Developing a Plan to Improve Medication Safety:

To address the issue of medication errors, a comprehensive plan should be developed, incorporating the above-mentioned best practices and leveraging technology. The following steps can be undertaken to improve medication safety in the organization:

1. Conduct a thorough assessment of the current medication management processes, including prescribing, ordering, dispensing, administration, and monitoring. This assessment should identify potential areas of vulnerability and existing gaps in the medication safety system.

2. Establish a multidisciplinary team consisting of nurses, physicians, pharmacists, and information technology specialists. This team will be responsible for designing and implementing the plan to improve medication safety.

3. Implement a CPOE system to replace traditional paper-based medication ordering. The system should feature electronic prescribing, alerts for drug interactions, and dose range checking capabilities.

4. Introduce BCMA technology at the bedside to ensure accurate medication administration. Nurses will scan the patient’s wristband and medication barcode to verify the “five rights” before administering any medication.

5. Enhance medication reconciliation processes during care transitions. This can include assigning a dedicated staff member responsible for reconciling medications, utilizing electronic health records for medication history, and conducting medication reconciliation meetings with patients and their families.

6. Integrate CDSS into the electronic health record system to provide clinicians with decision support at the point of care. The system should provide alerts for potential medication errors, dosing recommendations, and evidence-based guidelines.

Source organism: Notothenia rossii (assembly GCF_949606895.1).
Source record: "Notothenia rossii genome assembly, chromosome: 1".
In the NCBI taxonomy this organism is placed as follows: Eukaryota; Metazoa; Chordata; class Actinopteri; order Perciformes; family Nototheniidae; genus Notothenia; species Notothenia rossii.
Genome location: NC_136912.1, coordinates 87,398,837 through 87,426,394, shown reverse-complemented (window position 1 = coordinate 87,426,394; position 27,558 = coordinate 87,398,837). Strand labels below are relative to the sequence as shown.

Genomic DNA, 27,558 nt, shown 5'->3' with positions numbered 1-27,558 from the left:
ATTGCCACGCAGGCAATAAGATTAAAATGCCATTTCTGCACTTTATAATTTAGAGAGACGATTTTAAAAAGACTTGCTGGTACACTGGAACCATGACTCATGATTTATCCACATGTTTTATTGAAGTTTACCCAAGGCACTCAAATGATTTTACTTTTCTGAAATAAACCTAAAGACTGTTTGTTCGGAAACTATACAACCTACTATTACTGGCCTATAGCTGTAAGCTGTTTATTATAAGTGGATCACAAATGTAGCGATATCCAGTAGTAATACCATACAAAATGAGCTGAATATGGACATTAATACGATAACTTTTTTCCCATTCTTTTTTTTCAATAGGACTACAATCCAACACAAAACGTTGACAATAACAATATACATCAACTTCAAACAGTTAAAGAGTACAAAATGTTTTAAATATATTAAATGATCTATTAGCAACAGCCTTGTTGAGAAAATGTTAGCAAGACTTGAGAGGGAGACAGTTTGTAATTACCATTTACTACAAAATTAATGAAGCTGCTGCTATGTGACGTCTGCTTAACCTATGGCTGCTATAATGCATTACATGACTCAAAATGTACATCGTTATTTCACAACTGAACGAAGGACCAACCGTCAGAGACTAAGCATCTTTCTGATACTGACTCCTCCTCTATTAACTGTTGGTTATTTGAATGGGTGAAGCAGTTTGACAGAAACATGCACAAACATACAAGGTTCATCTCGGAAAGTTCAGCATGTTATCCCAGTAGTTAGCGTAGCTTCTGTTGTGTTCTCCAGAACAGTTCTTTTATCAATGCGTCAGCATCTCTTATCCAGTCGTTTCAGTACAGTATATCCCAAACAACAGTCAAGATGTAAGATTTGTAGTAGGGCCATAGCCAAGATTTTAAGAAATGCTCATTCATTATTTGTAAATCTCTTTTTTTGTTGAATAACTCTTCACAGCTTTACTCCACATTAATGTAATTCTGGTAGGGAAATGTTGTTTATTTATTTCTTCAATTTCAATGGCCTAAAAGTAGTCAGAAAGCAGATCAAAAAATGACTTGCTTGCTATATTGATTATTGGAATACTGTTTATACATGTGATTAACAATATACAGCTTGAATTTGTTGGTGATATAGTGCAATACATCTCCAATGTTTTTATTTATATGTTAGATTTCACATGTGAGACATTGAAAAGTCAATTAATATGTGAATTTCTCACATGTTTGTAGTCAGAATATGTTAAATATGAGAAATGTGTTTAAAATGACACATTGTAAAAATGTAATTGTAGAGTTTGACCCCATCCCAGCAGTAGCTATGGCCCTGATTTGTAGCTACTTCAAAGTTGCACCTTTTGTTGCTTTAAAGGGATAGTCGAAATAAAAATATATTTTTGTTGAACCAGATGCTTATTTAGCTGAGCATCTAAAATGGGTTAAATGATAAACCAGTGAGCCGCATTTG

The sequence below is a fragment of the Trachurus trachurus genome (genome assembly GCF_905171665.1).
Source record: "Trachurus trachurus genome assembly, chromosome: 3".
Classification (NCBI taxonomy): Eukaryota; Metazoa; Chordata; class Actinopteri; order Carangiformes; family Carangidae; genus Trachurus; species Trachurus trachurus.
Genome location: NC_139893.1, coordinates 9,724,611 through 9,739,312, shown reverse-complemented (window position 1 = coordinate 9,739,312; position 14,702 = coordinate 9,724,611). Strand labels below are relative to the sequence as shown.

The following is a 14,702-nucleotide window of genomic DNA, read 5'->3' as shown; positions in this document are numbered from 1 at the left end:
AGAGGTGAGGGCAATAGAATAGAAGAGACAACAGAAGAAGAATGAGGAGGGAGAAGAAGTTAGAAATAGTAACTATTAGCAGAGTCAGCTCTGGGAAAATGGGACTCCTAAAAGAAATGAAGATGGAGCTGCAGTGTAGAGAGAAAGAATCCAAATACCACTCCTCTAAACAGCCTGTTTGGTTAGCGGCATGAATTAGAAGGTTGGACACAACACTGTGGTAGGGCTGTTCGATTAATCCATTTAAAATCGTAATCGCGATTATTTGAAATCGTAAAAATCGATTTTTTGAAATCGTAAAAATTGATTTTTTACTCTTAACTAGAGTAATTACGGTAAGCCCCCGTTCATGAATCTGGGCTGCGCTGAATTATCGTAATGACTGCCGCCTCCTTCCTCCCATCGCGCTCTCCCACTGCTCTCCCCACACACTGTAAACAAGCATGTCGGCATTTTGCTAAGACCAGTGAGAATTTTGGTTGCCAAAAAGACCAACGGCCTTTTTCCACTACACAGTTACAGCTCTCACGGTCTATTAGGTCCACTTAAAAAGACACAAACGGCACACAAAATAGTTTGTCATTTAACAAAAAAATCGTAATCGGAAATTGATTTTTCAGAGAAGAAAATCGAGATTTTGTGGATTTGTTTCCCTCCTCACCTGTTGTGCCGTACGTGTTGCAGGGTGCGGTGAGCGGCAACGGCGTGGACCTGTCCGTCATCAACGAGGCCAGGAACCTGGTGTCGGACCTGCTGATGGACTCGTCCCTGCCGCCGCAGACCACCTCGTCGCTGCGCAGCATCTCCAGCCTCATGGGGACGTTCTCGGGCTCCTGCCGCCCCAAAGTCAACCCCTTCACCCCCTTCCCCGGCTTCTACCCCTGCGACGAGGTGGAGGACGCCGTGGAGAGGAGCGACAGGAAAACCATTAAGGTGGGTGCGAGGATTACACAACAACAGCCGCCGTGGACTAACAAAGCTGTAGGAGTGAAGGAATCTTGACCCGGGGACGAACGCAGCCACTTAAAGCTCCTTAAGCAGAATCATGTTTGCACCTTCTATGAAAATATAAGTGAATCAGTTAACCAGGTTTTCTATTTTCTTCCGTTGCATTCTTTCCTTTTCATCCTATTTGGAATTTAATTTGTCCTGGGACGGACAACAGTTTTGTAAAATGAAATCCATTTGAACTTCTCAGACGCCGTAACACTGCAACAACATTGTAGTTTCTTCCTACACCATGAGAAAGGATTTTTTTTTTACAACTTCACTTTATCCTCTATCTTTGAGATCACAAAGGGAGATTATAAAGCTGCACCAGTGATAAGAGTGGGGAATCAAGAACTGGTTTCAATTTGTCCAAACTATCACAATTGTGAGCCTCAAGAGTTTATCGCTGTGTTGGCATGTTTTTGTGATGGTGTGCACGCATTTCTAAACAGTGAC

7. Install ADCs on nursing units to facilitate secure medication storage and dispensing. The cabinets should be regularly audited to ensure correct medication inventory, and staff should receive appropriate training on their use.

8. Develop an education and training program for healthcare professionals to enhance their knowledge and skills related to medication safety. This program should cover topics such as medication error prevention, proper medication administration techniques, and the effective use of technology.

9. Establish a system for continuous monitoring and feedback. Regular audits, incident reporting, and root cause analysis should be conducted to identify and address any medication errors or near misses.

Conclusion:

Improving medication safety is crucial for providing high-quality and safe care to patients. By adopting evidence-based best practices and leveraging technology, healthcare organizations can significantly reduce the occurrence of medication errors. The comprehensive plan outlined above incorporates a range of strategies to address the identified patient safety issue of medication errors within the organization. Implementation of this plan will require collaboration and commitment from all stakeholders, including healthcare professionals, information technology specialists, and organizational leaders. Ultimately, by improving medication safety, the organization can enhance patient outcomes and ensure the delivery of safe and effective care.